ST. PETE BEACH — Property tax bills are slated to drop in 2014, but by precisely how much could become a contentious issue.
Mayor Steve McFarlin wrote a blistering email Monday criticizing Commissioner Jim Parent for what the mayor said was an inappropriate push for higher property taxes.
The incident occurred at last week's meeting of the Finance and Budget Review Committee, which is responsible for reviewing the city manager's proposed budget and either approving it or recommending changes to the full commission.
"It appears that due to the intrusion into your (the committee's) deliberations by Commissioner Parent, the integrity of this process has been severely compromised this year," McFarlin wrote in an email copied to the entire commission, the city clerk and the city manager.
Parent defended himself in a subsequent email. He could not be reached for comment.
"I believe I made (the comments) as a private citizen," Parent wrote. "I don't believe that we, as elected officials, give up our right to care about our City from the perspective of a resident and as a taxpayer."
When Parent spoke at the committee meeting he suggested they consider raising instead of lowering property taxes to cover the $10,000 they wanted added to the parks facilities maintenance budget.
"I would also encourage you to fund an operational reserve for unexpected expenses and opportunistic things," Parent told the committee. "It would be nice in my mind to have $50,000 to 100,000 pocket money."
After about half an hour of debate, the committee vote unanimously to recommend a property tax rate of 3.0 mills, slightly higher than that proposed by city manager Mike Bonfield. The current millage rate is 3.2819 mills.
One mill is equivalent to $1 of tax for each $ 1,000 of assessed, nonexempt real property.
The city manager originally proposed a tax rate of 2.8569 mills. According to Bonfield, that would save property owners $51.28 for every $100,000 of assessed taxable value after all exemptions.
It would also mean a nearly $600,000 drop in revenue for the city.
If the commission accepts the Finance and Budget Review Committee recommendation, tax bills would still drop next year, but not by as much.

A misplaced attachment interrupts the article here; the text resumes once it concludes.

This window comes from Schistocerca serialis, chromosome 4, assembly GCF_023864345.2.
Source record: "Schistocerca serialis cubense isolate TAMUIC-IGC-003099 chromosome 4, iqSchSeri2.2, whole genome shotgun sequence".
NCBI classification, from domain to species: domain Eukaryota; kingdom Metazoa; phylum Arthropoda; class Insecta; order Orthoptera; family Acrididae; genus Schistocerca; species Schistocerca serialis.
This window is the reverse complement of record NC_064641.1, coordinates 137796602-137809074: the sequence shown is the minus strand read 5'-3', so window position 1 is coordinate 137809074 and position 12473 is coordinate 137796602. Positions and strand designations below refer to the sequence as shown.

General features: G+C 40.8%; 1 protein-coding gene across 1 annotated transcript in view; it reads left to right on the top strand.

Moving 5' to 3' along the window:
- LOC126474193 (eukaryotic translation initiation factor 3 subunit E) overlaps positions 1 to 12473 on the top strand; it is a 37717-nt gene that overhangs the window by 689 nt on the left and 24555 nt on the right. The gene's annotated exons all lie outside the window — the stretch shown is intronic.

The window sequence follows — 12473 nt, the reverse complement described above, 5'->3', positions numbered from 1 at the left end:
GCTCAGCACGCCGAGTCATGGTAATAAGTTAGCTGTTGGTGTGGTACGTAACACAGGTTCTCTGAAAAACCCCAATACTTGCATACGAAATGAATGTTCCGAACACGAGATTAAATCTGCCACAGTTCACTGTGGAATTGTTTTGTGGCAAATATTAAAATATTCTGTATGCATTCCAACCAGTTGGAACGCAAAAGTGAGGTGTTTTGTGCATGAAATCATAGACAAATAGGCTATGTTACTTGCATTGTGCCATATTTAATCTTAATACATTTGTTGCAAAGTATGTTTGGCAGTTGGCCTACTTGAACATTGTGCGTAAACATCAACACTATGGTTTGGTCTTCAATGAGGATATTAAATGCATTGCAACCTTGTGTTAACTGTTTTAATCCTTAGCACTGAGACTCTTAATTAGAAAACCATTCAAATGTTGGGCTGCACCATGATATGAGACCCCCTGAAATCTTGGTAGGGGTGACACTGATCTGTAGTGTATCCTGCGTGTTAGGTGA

The 3.0 mill tax rate would also generate an additional $285,000 over Bonfield's recommended $23.5 million budget.
That money would be put into the commission's budget to be spent on emergency maintenance or repair items, as well as for other unanticipated programs or activities.
One key point during the debate was whether residents are expecting a significant drop in their property tax bills because of the savings created when the city closed the police department and contracted with the Sheriff's Office for law enforcement.
"If you think the public has the expectation that going to the Sheriff would lower millage, you should lower the millage," Bonfield told the committee.
Parent then suggested that the committee could reduce the millage by any amount that would be less than the current millage rate.
"You could still meet several goals and have a lessened tax bill," Parent told the committee.
Following McFarlin's complaint, City Attorney Mike Davis reviewed city policies as they applied to Parent's actions at the committee meeting and eventually discovered a commission resolution approved in 2005 setting conduct rules for commission interaction with citizen committees and boards.
Those guidelines caution commissioners about "influencing" citizen boards or committees or "prejudicing" eventual city commission consideration of those groups' recommendations.
Specifically, commissioners are allowed to attend citizen committee meetings, but the guidelines say they should "be sensitive to the way in which their presence may be viewed as unfairly affecting the process."
Commissioners also are required to preface their opinions with the caveat that they are not representing the commission as a whole.